Thursday, October 8, 2020

Political Headlines from across Virginia

October 8, 2020
Top of the News

House and Senate committees near informal agreement on budget, but Northam says he may not sign it

By MICHAEL MARTZ, Richmond Times-Dispatch (Metered Paywall - 7 articles a month)

General Assembly budget leaders say they are near an informal agreement on a revised two-year state budget, but Gov. Ralph Northam warned them on Wednesday that he would not sign the spending plans the House of Delegates and Senate approved last week without major changes to preserve the state's flexibility to respond to the COVID-19 public health emergency.

Virginia lawmakers vote to limit use of chokeholds by police, but reject outright ban

By NED OLIVER, Virginia Mercury

The General Assembly sent a bill establishing rules for how police officers use chokeholds to Gov. Ralph Northam's desk Wednesday after the Senate rejected a blanket ban on the maneuver and felony penalties proposed by lawmakers in the House of Delegates. The legislation, introduced in response to the death of George Floyd under the knee of an officer in Minneapolis, stipulates that police may only use neck restraints in cases where it "is immediately necessary to protect the law-enforcement officer or another person."

Prince William schools commit to bringing Pre-K, kindergarteners back to classrooms first

Inside NOVA (Metered Paywall)

The Prince William County School Board gave its blessing to Superintendent Steve Walts' new phased approach to getting students back to the classroom, starting with pre-kindergarten and kindergarten in November. First, second and third grades would return in December and January. During a more than six-hour meeting with emotional pleas from parents, teachers and students on both sides of the debate, the school board peppered Walts with questions, but did not vote, saying instead they ultimately support the plan.

Teacher group pushes back as Newport News outlines plan to return to classrooms

By MATT JONES, Daily Press (Metered Paywall - 1 article a month)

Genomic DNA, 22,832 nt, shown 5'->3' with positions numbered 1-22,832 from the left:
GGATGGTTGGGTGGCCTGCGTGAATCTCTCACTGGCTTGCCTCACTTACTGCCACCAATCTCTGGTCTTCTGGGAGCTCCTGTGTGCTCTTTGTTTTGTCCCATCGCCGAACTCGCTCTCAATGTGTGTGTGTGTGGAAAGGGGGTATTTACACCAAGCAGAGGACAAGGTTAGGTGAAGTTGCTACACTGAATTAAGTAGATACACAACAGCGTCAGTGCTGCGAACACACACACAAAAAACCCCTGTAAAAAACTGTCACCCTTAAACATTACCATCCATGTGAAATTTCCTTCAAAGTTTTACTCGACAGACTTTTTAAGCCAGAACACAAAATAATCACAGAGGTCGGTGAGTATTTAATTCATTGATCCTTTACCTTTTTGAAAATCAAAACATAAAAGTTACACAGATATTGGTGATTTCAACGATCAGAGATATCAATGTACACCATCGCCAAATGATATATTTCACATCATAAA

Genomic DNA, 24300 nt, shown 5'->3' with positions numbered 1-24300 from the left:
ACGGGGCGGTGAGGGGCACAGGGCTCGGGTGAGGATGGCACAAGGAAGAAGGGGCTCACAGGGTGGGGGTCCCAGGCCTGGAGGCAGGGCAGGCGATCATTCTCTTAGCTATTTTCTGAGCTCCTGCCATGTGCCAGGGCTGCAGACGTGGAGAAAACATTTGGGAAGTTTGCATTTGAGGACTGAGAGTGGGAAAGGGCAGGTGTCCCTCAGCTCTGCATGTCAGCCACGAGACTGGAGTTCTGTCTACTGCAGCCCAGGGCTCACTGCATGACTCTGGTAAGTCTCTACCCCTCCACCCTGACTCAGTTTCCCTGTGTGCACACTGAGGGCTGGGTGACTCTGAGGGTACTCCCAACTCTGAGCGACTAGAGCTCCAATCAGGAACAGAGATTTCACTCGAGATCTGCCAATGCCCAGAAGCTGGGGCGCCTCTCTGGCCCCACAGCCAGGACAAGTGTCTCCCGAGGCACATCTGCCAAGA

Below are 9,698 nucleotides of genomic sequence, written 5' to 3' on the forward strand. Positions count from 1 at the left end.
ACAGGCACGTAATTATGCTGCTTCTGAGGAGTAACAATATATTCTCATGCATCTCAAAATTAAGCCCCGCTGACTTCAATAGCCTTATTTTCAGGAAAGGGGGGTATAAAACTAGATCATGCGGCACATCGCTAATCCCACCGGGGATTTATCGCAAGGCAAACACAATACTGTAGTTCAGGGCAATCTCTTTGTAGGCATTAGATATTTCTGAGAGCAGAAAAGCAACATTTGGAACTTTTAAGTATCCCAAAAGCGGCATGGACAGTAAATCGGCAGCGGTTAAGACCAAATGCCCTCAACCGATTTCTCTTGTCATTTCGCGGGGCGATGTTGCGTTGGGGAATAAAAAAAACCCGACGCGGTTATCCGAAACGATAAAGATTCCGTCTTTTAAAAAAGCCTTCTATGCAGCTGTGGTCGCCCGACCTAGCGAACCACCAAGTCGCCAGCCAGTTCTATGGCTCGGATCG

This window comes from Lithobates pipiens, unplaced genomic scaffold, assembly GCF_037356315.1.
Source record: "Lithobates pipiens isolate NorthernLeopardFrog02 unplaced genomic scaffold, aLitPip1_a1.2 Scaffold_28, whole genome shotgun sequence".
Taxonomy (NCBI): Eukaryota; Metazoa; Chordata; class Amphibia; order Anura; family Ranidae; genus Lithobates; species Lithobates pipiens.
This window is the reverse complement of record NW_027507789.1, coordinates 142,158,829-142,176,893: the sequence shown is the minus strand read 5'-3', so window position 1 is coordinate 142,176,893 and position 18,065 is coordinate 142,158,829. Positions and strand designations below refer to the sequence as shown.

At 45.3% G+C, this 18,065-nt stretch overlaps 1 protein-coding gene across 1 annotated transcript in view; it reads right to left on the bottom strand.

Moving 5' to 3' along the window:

The School Board decided the benefits of bringing some children back to classrooms is worth the risk — and some members suspect the relative lull in coronavirus cases might the kids' best chance to learn in-person this year. Some Newport News teachers, on other hand, see a decision that puts them and their families at risk, made by a board that isn't listening to them.

William & Mary stops all athletic activities after positive coronavirus tests

By MARTY O'BRIEN, Virginian-Pilot (Metered Paywall - 2 articles a month)

William & Mary athletics activities were stopped department-wide Wednesday morning so coronavirus tests could be conducted after some student-athletes and staff tested positive for the virus. All athletes were scheduled to be tested at Kaplan Arena on Wednesday, and all staff members will be tested on Thursday.

Waterside operator, which wants its own casino, has been secretly funding opposition to tribal casino

By RYAN MURPHY, Virginian-Pilot (Metered Paywall - 2 articles a month)

The operator of Waterside District — a real estate developer that wants to open a casino and has threatened to sue Norfolk to help make that happen — has been secretly backing a group urging citizens to vote down a planned casino elsewhere on the downtown waterfront. In a post Tuesday morning on Facebook first reported by WAVY, the Vote No Norfolk Casino group announced the D.C.-based public relations firm that's been helping them with communications is on a long-term monthly retainer with Cordish Companies.

Stafford supervisors will consider repealing latest cemetery provisions

By JAMES SCOTT BARON, Free Lance-Star (Metered Paywall - 10 articles a month)